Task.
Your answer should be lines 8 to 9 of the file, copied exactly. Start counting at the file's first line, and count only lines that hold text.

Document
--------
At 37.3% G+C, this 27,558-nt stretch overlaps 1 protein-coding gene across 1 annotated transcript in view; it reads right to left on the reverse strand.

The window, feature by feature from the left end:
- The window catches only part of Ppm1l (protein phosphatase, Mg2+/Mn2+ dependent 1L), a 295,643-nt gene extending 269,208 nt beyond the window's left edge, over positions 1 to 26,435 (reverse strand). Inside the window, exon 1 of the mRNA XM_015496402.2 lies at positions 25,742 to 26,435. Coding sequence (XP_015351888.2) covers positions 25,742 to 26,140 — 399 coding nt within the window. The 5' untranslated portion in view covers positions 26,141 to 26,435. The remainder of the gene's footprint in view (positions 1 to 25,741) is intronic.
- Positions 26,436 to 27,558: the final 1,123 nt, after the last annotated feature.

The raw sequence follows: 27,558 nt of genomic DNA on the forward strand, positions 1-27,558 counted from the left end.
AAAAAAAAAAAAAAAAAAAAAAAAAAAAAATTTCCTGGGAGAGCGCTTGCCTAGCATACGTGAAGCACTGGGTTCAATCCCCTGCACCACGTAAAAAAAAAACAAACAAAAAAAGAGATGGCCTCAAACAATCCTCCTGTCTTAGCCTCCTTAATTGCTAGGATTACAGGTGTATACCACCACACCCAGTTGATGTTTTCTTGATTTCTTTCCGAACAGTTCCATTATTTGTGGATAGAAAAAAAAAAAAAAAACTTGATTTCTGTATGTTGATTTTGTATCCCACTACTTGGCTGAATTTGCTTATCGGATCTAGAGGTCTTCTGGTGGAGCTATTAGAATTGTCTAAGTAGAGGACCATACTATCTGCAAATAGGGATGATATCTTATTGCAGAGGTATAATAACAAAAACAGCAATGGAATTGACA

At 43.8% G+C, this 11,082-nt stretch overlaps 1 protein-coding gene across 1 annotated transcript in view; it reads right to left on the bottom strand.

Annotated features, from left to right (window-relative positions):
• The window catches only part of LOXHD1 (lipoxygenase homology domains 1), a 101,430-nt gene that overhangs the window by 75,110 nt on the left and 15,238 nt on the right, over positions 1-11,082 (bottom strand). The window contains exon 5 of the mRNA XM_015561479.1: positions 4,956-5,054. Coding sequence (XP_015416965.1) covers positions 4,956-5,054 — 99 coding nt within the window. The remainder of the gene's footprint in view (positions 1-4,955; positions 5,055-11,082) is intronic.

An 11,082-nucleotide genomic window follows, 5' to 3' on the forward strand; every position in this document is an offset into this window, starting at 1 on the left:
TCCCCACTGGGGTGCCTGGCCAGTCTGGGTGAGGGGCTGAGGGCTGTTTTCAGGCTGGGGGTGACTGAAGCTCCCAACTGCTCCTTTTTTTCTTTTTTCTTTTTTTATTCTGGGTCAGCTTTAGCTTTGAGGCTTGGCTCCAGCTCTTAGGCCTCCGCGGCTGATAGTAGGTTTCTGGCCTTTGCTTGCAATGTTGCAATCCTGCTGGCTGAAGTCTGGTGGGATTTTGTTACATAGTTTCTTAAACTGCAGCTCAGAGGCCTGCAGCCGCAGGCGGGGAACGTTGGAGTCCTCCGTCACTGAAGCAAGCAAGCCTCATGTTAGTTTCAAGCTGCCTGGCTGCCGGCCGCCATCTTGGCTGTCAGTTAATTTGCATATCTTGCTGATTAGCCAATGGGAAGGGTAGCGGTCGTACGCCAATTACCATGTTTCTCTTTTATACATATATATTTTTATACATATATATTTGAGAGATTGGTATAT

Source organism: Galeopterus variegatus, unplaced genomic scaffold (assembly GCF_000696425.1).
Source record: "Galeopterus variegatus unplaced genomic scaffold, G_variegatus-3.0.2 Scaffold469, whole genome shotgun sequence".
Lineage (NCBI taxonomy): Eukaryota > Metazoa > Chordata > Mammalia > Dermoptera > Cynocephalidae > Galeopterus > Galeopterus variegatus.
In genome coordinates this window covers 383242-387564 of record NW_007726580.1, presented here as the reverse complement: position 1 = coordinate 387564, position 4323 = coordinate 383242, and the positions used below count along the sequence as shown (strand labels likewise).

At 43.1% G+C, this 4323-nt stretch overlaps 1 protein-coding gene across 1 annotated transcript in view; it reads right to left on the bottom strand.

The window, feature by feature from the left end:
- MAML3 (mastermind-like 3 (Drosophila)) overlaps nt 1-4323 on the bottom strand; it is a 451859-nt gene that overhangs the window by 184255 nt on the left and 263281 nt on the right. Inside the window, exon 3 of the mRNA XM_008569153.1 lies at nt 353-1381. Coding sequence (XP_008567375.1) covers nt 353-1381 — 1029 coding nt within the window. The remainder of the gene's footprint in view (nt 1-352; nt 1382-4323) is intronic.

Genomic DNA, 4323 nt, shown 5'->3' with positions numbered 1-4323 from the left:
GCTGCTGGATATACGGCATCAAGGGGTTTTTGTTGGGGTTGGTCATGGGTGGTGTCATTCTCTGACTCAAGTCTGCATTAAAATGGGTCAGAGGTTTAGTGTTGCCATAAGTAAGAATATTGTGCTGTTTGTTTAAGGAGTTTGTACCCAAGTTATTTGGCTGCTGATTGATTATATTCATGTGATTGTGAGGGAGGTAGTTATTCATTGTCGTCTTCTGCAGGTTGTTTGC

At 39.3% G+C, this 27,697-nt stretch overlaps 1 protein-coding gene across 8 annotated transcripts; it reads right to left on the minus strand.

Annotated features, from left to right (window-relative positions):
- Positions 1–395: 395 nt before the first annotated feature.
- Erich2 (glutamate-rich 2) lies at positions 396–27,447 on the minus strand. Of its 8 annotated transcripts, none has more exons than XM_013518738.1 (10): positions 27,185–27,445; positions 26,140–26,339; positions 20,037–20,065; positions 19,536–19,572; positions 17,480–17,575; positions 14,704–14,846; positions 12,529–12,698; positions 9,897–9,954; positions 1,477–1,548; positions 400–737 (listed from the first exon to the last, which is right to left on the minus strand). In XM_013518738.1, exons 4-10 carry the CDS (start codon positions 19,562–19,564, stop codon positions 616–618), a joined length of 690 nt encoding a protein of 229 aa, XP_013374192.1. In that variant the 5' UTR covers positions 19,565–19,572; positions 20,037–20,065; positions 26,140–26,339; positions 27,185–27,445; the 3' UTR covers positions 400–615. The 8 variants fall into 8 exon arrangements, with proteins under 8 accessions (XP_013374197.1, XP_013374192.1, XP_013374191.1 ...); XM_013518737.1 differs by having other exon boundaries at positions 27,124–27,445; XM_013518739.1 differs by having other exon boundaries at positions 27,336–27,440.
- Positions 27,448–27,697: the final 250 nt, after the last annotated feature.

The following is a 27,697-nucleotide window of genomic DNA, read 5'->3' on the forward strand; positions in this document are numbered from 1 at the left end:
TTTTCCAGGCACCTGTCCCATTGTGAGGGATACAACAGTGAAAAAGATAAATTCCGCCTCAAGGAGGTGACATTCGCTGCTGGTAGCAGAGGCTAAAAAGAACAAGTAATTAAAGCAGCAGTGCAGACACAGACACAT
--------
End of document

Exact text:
Annotated features, from left to right (window-relative positions):
• The window catches only part of LOXHD1 (lipoxygenase homology domains 1), a 101,430-nt gene that overhangs the window by 75,110 nt on the left and 15,238 nt on the right, over positions 1-11,082 (bottom strand). The window contains exon 5 of the mRNA XM_015561479.1: positions 4,956-5,054. Coding sequence (XP_015416965.1) covers positions 4,956-5,054 — 99 coding nt within the window. The remainder of the gene's footprint in view (positions 1-4,955; positions 5,055-11,082) is intronic.